Prevalence and factors influencing the distribution of influenza viruses in Kenya: Seven-year hospital-based surveillance of influenza-like illness (2007-2013)

Citation:
Umuhoza T, Bulimo WD, Oyugi J, Schnabel D, Mancuso JD. Prevalence and factors influencing the distribution of influenza viruses in Kenya: Seven-year hospital-based surveillance of influenza-like illness (2007-2013). PLoS One. 2020;15(8):e0237857.

Abstract:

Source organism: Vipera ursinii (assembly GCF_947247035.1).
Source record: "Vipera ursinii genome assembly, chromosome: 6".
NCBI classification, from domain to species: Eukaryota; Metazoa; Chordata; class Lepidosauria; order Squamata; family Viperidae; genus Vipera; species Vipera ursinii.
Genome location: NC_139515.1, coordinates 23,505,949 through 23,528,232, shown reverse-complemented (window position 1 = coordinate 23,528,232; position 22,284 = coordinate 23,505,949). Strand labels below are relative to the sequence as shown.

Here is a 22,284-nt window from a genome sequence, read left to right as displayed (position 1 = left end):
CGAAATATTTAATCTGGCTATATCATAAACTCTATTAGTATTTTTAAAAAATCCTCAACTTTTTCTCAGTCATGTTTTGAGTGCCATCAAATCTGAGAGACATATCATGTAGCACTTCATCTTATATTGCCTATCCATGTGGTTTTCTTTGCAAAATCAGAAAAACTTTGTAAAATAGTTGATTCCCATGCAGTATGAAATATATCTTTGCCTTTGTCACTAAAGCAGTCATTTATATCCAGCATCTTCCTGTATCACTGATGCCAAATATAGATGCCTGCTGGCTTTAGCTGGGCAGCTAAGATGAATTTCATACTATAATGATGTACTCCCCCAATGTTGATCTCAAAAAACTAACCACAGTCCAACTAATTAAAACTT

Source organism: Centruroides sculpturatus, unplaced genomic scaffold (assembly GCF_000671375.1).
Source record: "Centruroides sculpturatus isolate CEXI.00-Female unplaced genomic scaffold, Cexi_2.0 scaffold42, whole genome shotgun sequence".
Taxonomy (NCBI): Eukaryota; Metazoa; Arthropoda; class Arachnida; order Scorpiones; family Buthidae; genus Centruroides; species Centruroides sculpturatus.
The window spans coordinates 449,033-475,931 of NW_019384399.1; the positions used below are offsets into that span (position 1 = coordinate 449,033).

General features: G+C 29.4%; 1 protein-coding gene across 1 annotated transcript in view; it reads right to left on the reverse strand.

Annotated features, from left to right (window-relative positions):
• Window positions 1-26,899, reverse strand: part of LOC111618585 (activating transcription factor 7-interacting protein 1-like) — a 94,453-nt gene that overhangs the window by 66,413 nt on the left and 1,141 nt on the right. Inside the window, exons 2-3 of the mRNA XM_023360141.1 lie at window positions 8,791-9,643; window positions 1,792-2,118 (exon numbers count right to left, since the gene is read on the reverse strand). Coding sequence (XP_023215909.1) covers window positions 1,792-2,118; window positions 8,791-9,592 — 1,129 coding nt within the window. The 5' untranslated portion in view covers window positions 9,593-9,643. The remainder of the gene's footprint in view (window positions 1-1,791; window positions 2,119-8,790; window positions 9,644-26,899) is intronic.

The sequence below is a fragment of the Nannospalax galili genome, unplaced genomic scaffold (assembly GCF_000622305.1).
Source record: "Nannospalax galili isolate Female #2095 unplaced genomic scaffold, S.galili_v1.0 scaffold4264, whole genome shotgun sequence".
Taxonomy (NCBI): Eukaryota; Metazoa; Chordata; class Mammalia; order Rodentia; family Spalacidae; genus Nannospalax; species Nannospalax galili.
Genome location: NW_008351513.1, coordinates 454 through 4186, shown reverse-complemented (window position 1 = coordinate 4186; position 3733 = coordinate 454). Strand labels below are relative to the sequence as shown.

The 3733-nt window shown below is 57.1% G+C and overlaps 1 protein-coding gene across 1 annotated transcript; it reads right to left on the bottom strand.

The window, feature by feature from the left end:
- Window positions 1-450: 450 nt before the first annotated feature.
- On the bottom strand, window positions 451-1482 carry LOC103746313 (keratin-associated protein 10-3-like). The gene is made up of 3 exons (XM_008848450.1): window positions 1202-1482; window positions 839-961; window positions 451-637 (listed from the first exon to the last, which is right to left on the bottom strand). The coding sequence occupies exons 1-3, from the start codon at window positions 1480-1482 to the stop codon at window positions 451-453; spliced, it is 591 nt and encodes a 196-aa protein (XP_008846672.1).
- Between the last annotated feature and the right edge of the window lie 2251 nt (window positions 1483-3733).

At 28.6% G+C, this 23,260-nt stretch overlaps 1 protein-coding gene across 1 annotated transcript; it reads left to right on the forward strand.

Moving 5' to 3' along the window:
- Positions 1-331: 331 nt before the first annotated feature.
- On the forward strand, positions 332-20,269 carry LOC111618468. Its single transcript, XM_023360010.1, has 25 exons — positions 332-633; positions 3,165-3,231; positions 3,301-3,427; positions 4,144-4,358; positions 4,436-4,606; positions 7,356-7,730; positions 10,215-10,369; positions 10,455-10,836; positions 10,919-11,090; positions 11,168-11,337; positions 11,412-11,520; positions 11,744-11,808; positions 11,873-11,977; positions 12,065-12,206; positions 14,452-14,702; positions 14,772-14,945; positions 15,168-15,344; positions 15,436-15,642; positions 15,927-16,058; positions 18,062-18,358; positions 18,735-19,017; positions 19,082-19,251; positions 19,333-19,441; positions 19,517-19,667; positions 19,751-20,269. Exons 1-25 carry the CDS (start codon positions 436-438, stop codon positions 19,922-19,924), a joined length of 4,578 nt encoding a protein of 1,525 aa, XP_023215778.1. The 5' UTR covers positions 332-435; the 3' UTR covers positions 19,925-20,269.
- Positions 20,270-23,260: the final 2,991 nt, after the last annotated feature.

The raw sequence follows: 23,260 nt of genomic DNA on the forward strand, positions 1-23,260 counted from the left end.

BACKGROUND: Influenza viruses remain a global threat with the potential to trigger outbreaks and pandemics. Globally, seasonal influenza viruses' mortality range from 291 243-645 832 annually, of which 17% occurs in Sub-Saharan Africa. We sought to estimate the overall prevalence of influenza infections in Kenya, identifying factors influencing the distribution of these infections, and describe trends in occurrence from 2007 to 2013. METHODS: Surveillance was conducted at eight district hospital sites countrywide. Participants who met the case definition for influenza-like illness were enrolled in the surveillance program. The nasopharyngeal specimens were collected from all participants. We tested all specimens for influenza viruses with quantitative reverse transcriptase real-time polymerase chain reaction (RT-qPCR) assay. Bivariate and multivariate log-binomial regression was performed with a statistically significant level of p<0.005. An administrative map of Kenya was used to locate the geographical distribution of surveillance sites in counties. We visualized the monthly trend of influenza viruses with a graph and chart using exponential smoothing at a damping factor of 0.5 over the study period (2007-2013). RESULTS: A total of 17446 participants enrolled in the program. The overall prevalence of influenza viruses was 19% (n = 3230), of which 76% (n = 2449) were type A, 21% (n = 669) type B and 3% (n = 112) A/ B coinfection. Of those with type A, 59% (n = 1451) were not subtyped. Seasonal influenza A/H3N2 was found in 48% (n = 475), influenza A/H1N1/pdm 2009 in 43% (n = 434), and seasonal influenza A/ H1N1 in 9% (n = 88) participants. Both genders were represented, whereas a large proportion of participants 55% were

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